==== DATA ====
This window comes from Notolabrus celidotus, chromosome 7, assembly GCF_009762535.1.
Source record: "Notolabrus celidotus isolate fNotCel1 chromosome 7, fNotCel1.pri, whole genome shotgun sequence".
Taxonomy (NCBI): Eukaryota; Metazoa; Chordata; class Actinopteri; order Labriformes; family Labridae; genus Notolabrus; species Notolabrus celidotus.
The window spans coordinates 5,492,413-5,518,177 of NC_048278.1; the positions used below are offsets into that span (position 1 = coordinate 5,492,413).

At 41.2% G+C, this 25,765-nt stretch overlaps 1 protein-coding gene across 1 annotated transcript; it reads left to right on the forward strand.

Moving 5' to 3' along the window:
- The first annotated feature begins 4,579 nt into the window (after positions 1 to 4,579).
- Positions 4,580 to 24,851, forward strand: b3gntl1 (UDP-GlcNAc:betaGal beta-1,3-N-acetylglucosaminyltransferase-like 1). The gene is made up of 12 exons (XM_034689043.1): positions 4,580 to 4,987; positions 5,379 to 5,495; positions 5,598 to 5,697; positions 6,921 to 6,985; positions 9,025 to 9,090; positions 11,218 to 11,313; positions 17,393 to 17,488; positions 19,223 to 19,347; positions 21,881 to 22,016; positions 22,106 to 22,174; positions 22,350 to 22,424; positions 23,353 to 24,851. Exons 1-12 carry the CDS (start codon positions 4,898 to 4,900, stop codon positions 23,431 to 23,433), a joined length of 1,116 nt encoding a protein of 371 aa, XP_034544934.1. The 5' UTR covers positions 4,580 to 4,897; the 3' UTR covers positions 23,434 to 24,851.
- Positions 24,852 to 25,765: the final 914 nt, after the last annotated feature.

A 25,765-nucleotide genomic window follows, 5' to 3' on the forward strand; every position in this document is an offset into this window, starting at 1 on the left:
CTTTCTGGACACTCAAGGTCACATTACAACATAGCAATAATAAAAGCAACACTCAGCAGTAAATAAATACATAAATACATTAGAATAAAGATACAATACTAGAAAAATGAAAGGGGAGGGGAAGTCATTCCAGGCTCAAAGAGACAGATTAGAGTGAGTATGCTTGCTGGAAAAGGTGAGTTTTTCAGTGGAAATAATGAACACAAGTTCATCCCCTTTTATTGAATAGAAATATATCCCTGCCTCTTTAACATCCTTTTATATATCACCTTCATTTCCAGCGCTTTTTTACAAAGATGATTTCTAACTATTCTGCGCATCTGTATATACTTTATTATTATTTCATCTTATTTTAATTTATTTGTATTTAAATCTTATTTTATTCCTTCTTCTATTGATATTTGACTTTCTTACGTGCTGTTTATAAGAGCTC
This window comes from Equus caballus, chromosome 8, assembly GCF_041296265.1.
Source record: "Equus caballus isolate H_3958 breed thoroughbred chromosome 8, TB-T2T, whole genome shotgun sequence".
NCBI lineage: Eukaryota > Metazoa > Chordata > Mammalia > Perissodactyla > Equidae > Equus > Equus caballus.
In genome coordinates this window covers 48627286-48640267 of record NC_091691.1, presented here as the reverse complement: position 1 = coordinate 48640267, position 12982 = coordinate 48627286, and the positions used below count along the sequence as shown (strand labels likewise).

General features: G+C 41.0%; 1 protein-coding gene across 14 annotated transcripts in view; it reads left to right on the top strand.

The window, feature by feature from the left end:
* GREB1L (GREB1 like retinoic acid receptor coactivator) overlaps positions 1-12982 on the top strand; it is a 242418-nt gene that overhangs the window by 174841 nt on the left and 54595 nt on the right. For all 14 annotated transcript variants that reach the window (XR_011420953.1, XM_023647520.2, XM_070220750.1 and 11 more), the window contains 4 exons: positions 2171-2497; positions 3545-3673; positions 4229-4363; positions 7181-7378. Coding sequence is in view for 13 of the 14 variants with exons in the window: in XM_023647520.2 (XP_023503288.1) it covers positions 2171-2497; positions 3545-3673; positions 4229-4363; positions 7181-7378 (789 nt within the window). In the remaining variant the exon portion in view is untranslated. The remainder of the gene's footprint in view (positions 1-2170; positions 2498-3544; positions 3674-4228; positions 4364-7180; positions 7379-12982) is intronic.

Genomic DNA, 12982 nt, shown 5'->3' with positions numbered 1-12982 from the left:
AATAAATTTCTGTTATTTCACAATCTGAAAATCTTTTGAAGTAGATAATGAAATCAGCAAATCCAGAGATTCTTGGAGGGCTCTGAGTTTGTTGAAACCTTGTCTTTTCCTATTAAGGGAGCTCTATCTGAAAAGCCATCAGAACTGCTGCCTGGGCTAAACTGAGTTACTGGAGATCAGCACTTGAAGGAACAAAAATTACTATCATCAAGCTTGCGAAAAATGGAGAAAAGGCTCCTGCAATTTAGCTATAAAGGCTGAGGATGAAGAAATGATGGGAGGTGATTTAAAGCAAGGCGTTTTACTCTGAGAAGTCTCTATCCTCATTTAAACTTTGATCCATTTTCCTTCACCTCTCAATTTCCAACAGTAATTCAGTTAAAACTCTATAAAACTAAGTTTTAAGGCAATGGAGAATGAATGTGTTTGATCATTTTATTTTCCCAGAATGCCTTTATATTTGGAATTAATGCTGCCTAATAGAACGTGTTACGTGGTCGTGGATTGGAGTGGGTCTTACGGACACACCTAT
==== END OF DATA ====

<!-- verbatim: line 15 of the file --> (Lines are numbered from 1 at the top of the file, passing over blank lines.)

In genome coordinates this window covers 48627286-48640267 of record NC_091691.1, presented here as the reverse complement: position 1 = coordinate 48640267, position 12982 = coordinate 48627286, and the positions used below count along the sequence as shown (strand labels likewise).